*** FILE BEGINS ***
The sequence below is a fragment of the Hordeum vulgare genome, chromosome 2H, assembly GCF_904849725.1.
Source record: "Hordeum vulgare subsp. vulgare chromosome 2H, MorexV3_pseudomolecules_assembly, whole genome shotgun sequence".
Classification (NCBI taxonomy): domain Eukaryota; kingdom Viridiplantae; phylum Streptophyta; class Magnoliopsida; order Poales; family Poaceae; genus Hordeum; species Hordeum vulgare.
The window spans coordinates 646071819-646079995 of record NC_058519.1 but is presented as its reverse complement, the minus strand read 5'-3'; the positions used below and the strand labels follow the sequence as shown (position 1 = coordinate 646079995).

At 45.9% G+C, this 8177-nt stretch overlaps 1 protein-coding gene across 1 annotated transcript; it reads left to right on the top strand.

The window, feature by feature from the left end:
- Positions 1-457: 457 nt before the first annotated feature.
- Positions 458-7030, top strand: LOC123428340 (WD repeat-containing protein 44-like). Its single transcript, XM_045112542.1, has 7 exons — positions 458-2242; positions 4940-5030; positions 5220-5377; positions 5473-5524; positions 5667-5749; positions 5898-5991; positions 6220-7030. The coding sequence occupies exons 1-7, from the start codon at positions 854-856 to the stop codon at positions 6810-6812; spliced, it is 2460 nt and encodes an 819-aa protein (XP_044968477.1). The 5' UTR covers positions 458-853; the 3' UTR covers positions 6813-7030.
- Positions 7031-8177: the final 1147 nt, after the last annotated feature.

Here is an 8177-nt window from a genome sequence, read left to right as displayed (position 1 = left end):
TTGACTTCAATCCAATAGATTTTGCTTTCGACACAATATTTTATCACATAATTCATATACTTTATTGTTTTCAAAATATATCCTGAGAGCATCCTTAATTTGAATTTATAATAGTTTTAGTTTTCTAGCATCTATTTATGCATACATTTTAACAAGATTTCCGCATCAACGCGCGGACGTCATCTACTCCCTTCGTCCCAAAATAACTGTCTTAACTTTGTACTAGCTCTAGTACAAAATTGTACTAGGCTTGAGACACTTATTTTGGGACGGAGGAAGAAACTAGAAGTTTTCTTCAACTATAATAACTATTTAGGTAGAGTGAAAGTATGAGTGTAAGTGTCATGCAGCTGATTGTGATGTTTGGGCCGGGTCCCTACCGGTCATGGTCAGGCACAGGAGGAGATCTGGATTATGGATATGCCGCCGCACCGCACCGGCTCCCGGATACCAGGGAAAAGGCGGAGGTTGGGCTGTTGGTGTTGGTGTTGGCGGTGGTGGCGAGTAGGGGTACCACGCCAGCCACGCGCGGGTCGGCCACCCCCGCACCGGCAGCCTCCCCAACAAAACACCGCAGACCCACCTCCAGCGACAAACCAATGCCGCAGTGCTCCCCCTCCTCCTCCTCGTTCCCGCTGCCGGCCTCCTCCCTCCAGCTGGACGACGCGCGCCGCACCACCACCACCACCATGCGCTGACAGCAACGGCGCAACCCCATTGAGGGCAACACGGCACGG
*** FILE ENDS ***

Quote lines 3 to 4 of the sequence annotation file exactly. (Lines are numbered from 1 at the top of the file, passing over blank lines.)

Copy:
Classification (NCBI taxonomy): domain Eukaryota; kingdom Viridiplantae; phylum Streptophyta; class Magnoliopsida; order Poales; family Poaceae; genus Hordeum; species Hordeum vulgare.
The window spans coordinates 646071819-646079995 of record NC_058519.1 but is presented as its reverse complement, the minus strand read 5'-3'; the positions used below and the strand labels follow the sequence as shown (position 1 = coordinate 646079995).